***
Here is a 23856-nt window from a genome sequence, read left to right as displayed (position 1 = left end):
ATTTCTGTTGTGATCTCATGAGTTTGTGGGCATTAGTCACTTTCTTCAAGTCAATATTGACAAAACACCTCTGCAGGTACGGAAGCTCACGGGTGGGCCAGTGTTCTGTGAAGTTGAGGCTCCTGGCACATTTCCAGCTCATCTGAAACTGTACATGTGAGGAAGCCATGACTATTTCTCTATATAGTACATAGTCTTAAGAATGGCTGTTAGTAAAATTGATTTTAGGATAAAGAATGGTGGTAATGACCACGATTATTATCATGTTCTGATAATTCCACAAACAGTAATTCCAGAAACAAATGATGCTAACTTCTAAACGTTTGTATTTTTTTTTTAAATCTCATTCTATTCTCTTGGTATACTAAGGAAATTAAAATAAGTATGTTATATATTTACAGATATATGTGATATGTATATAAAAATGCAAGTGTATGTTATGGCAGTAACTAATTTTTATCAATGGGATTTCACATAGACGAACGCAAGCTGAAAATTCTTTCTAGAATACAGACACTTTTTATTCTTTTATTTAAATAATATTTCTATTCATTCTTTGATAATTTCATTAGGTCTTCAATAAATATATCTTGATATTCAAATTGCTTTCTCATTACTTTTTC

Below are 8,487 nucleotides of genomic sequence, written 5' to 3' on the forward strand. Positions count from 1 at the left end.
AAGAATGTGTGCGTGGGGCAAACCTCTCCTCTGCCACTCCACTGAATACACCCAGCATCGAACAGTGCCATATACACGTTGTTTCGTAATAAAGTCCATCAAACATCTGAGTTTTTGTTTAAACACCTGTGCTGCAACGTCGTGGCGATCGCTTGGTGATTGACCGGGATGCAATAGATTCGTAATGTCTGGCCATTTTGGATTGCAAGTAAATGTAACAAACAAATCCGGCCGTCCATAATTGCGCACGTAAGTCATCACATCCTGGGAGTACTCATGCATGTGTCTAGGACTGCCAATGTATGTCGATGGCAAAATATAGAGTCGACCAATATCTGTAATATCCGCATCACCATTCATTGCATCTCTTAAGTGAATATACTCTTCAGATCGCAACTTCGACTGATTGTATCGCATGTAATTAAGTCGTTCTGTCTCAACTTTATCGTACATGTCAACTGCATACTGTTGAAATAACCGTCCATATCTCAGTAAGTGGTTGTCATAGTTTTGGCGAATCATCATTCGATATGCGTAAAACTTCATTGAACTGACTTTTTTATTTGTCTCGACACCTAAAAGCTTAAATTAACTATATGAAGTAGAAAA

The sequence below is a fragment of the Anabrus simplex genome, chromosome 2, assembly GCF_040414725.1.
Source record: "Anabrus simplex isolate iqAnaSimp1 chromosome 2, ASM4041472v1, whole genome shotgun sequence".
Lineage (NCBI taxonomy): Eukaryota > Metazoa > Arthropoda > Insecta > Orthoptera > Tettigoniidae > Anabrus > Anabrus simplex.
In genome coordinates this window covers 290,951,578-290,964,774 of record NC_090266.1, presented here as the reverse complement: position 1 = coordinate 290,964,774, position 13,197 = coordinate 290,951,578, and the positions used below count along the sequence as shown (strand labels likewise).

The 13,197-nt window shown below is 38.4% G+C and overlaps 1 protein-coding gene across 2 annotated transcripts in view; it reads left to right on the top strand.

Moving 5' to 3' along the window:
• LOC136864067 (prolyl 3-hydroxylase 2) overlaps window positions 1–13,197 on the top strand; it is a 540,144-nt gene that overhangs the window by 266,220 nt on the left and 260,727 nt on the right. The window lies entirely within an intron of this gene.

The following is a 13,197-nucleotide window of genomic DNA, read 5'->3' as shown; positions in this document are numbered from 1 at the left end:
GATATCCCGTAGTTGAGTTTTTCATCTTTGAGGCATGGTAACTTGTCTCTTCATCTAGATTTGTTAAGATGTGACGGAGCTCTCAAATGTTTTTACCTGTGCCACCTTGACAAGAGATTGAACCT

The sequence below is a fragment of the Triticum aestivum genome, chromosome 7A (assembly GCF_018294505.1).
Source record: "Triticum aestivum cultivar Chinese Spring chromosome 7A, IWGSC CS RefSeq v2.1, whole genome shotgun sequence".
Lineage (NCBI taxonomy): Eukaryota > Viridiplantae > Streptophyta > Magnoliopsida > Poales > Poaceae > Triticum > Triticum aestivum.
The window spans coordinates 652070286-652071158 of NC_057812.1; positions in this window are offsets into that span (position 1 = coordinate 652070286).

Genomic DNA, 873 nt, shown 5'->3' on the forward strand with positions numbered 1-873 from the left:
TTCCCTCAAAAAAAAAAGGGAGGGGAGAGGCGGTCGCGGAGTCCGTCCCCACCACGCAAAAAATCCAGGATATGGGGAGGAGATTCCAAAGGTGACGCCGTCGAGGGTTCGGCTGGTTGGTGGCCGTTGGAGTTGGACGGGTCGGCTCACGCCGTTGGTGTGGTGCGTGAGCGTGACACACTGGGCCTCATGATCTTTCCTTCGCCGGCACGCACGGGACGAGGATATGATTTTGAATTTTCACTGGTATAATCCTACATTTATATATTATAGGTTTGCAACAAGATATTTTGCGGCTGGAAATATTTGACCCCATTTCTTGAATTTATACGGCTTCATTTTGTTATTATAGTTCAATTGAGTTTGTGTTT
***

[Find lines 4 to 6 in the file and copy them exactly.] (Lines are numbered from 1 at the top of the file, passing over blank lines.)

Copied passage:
AAGAATGTGTGCGTGGGGCAAACCTCTCCTCTGCCACTCCACTGAATACACCCAGCATCGAACAGTGCCATATACACGTTGTTTCGTAATAAAGTCCATCAAACATCTGAGTTTTTGTTTAAACACCTGTGCTGCAACGTCGTGGCGATCGCTTGGTGATTGACCGGGATGCAATAGATTCGTAATGTCTGGCCATTTTGGATTGCAAGTAAATGTAACAAACAAATCCGGCCGTCCATAATTGCGCACGTAAGTCATCACATCCTGGGAGTACTCATGCATGTGTCTAGGACTGCCAATGTATGTCGATGGCAAAATATAGAGTCGACCAATATCTGTAATATCCGCATCACCATTCATTGCATCTCTTAAGTGAATATACTCTTCAGATCGCAACTTCGACTGATTGTATCGCATGTAATTAAGTCGTTCTGTCTCAACTTTATCGTACATGTCAACTGCATACTGTTGAAATAACCGTCCATATCTCAGTAAGTGGTTGTCATAGTTTTGGCGAATCATCATTCGATATGCGTAAAACTTCATTGAACTGACTTTTTTATTTGTCTCGACACCTAAAAGCTTAAATTAACTATATGAAGTAGAAAA

The sequence below is a fragment of the Anabrus simplex genome, chromosome 2, assembly GCF_040414725.1.
Source record: "Anabrus simplex isolate iqAnaSimp1 chromosome 2, ASM4041472v1, whole genome shotgun sequence".